Whereas a non-rotating and chargeless Black Hole has but one event horizon, because it has but one property (mass), a charged black hole has two event horizons because it has two properties, electrical charge and mass.

If we start off with a neutral Black Hole, which has but one event horizon, and start adding an electrical charge to the singularity, then a second event horizon, small and near the singularity at first, appears. As more electrical charge is added, the inner event horizon grows larger whilst at the same time the outer event horizon grows smaller.

As more and more charge is added eventually the two event horizons coincide. At this point the singularity becomes naked, and is referred to as a naked singularity. No one knows if naked singularities can exist, or what would be the consequences for the Universe if one did. The prospect is daunting.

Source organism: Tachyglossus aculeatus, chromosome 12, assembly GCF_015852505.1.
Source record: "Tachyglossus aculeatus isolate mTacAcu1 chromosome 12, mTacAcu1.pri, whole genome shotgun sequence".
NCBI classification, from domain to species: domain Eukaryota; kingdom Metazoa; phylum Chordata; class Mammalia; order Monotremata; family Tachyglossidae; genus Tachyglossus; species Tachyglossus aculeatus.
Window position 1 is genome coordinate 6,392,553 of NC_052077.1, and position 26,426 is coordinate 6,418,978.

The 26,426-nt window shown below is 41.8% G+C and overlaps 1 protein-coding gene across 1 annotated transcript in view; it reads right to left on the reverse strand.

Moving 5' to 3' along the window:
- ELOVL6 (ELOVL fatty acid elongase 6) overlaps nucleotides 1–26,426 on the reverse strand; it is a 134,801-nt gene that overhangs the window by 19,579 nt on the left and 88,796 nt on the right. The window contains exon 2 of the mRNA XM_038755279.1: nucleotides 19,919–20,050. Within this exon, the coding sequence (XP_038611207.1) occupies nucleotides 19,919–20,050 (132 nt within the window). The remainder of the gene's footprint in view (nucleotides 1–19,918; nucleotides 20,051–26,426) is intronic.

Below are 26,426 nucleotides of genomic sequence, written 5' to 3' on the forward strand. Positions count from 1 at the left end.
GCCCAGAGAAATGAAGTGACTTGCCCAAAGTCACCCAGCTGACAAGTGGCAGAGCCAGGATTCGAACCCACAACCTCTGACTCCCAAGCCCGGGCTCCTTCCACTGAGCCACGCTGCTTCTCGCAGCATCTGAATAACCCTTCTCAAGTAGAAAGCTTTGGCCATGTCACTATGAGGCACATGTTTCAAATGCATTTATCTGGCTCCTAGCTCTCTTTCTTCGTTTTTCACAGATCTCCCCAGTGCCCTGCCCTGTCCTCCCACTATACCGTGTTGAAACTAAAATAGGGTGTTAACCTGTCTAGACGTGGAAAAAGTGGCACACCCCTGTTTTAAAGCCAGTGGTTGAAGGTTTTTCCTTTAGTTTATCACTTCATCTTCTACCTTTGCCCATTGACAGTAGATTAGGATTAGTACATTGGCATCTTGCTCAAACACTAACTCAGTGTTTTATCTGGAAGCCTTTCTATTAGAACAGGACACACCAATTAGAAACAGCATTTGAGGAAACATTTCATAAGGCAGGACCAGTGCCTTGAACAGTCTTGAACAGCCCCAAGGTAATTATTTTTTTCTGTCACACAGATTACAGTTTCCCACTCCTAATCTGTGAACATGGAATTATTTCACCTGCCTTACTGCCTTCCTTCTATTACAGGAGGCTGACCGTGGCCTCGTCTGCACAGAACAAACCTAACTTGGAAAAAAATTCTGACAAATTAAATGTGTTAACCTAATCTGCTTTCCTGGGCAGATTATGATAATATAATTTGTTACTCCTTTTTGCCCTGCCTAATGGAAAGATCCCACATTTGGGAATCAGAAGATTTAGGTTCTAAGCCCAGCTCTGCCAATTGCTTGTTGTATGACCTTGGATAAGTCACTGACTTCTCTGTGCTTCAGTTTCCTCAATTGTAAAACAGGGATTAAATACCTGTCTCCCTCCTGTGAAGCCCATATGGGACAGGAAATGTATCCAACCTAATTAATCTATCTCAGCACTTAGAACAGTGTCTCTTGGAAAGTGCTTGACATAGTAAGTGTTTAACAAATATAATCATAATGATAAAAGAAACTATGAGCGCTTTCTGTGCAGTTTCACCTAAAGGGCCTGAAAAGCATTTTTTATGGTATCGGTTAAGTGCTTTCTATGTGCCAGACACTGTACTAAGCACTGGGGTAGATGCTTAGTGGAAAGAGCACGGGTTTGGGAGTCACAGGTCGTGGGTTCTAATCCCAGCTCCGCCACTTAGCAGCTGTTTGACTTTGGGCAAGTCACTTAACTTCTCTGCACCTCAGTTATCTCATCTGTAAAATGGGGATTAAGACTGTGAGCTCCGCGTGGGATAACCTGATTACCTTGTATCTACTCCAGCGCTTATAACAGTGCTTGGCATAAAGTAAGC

A charged Black Hole was first investigated mathematically in 1916-1918 by H. Reissner and G. Nordstrom, and is therefore sometimes referred to as a Reissner-Nordstrom black hole.

Although it is theoretically possible to have a charged black hole, most matter in the Universe is neutral, composing equal parts positive and negative charges. All stellar objects so far observed are believed to be neutral, so it would be most unlikely for a charged black hole to form. But if one did, with electrical force being 1039 times stronger than the gravitational force, the effect of a charged black hole would be immediately obvious, its' electrical field would be enormously powerful and would stretch great distances across the Universe ionising inter-galactic hydrogen atoms. It would also quickly attract charges of opposite polarity which would eventually neutralise any charge.